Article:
Susan Perry discusses the tax implications of payments to contractors and sub-contractors.
Designed to stop the Government losing tax income due to the prevalence of cash-in-hand payments by construction businesses, the Construction Industry Scheme places a heavy administrative burden on contractors, or those deemed by the scheme to be contractors. Getting it wrong might delay a corporate property sale as well as resulting in fines and penalties. Businesses need to understand whether it applies to them and get the necessary help in administering it.
What is it?
The Construction Industry Scheme (‘the CIS’) despite the title, is not a construction law issue but a tax one. Despite its far reaching consequences, many developers are simply unaware that the CIS applies to them.
In simple terms, if a payment is made to a sub-contractor under a construction contract their CIS status has to be checked first, using the HM Revenue & Customs (‘HMRC’) verification process. If the subcontractor is registered for the CIS then HMRC will inform the contractor whether the payment can be made gross or whether there needs to be a deduction, which will be 20%. Whether or not there will be a deduction depends on how much HMRC trust that sub-contractor to pay them the tax (or, as they put it, whether the sub-contractor can demonstrate that they are “tax compliant”).
If a sub-contractor isn’t registered at all, then a deduction of 30% must to be made from the payment. Deductions are then paid over to HMRC and there are monthly filing requirements to HMRC during the course of construction and an obligation to inform HMRC when the business stops using subcontractors (even if only temporarily, for example, because the business is using its own employees to carry out work).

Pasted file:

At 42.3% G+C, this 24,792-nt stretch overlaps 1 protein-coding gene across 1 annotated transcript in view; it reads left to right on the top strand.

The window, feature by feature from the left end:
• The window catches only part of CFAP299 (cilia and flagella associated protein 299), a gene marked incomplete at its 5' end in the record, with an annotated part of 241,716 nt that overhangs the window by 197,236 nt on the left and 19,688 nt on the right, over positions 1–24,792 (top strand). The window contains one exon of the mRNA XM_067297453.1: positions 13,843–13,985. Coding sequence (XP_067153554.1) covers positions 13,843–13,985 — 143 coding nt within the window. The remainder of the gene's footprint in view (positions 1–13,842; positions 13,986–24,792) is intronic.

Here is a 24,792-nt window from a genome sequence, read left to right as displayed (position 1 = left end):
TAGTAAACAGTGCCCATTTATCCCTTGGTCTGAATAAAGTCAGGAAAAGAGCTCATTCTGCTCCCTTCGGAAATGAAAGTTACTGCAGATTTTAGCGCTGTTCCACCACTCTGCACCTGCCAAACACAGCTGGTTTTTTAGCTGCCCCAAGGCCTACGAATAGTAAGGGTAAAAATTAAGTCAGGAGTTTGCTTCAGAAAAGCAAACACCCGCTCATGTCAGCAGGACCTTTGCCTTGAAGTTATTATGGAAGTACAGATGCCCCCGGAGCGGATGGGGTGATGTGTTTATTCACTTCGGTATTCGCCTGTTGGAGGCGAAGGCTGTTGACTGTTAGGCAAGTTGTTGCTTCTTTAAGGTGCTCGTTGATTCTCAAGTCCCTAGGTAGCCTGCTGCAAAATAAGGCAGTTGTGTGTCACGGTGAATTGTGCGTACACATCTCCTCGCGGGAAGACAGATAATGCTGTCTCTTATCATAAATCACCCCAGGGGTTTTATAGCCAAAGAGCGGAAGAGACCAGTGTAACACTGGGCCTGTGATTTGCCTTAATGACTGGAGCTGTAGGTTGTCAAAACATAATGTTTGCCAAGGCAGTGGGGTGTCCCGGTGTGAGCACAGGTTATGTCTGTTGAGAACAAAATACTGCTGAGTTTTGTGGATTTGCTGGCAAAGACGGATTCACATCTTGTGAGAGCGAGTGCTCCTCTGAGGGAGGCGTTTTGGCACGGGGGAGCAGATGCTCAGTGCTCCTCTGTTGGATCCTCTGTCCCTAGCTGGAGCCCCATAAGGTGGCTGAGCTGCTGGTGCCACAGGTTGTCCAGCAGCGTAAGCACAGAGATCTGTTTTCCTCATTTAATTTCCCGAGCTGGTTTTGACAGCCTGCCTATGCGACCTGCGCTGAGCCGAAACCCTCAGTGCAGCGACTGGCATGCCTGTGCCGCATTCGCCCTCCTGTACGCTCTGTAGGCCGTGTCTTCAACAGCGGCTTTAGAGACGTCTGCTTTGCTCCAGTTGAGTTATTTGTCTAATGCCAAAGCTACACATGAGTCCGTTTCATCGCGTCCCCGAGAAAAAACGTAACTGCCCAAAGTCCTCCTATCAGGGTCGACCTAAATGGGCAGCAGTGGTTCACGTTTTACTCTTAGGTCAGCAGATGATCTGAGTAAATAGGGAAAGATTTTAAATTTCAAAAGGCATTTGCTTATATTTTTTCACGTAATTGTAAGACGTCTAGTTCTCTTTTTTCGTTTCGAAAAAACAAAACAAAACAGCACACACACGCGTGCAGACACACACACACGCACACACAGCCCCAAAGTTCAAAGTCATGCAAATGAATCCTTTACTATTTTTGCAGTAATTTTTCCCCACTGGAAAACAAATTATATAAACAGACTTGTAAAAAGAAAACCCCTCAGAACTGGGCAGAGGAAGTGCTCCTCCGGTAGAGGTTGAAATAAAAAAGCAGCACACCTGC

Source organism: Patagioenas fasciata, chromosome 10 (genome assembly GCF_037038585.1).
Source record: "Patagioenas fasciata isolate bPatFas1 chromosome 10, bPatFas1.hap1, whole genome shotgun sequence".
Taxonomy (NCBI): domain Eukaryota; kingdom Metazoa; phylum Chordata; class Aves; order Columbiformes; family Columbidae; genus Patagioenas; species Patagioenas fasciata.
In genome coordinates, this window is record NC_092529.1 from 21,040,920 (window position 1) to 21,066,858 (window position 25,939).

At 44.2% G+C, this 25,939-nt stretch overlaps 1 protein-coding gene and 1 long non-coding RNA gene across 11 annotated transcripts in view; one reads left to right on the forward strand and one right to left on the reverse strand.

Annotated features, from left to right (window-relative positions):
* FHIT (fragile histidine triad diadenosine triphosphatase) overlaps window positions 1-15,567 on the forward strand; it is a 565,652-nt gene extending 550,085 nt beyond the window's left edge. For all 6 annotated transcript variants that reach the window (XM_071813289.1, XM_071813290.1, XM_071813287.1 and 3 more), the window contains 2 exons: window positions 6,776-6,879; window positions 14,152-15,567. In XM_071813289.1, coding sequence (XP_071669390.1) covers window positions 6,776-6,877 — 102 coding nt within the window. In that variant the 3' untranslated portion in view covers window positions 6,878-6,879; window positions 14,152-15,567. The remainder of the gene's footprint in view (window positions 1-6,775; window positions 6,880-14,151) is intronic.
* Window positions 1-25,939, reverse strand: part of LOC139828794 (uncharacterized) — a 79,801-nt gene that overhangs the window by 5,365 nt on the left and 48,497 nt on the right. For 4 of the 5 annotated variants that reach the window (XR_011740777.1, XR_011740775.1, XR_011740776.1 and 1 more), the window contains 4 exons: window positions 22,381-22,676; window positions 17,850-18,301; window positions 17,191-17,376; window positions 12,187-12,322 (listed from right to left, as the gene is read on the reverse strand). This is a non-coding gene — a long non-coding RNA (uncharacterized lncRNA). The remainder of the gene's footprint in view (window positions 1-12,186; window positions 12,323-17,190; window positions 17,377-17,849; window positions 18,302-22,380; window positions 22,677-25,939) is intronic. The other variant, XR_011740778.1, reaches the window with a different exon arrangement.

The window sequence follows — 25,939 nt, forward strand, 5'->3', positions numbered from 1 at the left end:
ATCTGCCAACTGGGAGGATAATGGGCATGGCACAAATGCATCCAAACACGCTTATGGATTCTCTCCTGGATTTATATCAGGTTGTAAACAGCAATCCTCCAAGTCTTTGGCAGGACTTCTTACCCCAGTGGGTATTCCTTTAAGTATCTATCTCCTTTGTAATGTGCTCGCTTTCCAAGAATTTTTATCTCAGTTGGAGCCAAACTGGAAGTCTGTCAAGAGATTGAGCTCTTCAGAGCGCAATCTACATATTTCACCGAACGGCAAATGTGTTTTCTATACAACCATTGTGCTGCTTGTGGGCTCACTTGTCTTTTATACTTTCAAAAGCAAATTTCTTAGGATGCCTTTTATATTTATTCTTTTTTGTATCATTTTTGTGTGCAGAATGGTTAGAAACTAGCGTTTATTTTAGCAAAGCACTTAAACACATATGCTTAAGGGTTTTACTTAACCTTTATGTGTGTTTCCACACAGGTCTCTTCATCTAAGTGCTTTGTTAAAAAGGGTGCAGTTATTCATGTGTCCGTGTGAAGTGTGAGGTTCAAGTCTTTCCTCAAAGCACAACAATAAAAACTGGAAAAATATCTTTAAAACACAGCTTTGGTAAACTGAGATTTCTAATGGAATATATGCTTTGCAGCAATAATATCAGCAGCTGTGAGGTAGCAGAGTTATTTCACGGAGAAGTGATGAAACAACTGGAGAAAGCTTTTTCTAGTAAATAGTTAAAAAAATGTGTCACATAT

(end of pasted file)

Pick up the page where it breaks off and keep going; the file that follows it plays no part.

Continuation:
Does the CIS apply?
The CIS applies to all contractors and subcontractors, whether sole traders, partnerships, or companies working within the construction industry. Any given development project will involve parties who for the purpose of the CIS are contractors, sub-contractors and it may involve some who are both.
In addition, many non-construction businesses or organisations must also comply with the CIS. These include property developers, local authorities, and housing associations which have a construction spend of an average of £1 million or more in any three-year period (or £3 million or more in a shorter period); these are ‘deemed contractors’. There is a broad definition to catch non-construction businesses and we can advise on whether this applies.
The CIS applies to all payments made by a contractor to a subcontractor under a construction contract, but does not apply to payments to employees.
The CIS may also apply where there is a short term, high spend on construction operations which results in a company or business being a “deemed contractor” within the scheme, or where a property is being acquired through a corporate sale and previous high value construction work has taken place. In some cases, this could affect a private housebuilder if the property is owned through a corporate vehicle. If in doubt, ask.
Are there any exceptions?
There are a range of exceptions, the main one being for businesses who pay for construction work on a property that they (or another group company) use themselves. This exception does not include property which is let commercially to others, which is for sale or is held as an investment.
What steps should be taken?
Many developers and contractors will already be aware of the CIS and operate it as a matter of course but others may not realise that as well as applying to the contractors they employ, it also applies to them as they are covered by the definition of a “contractor” under the CIS.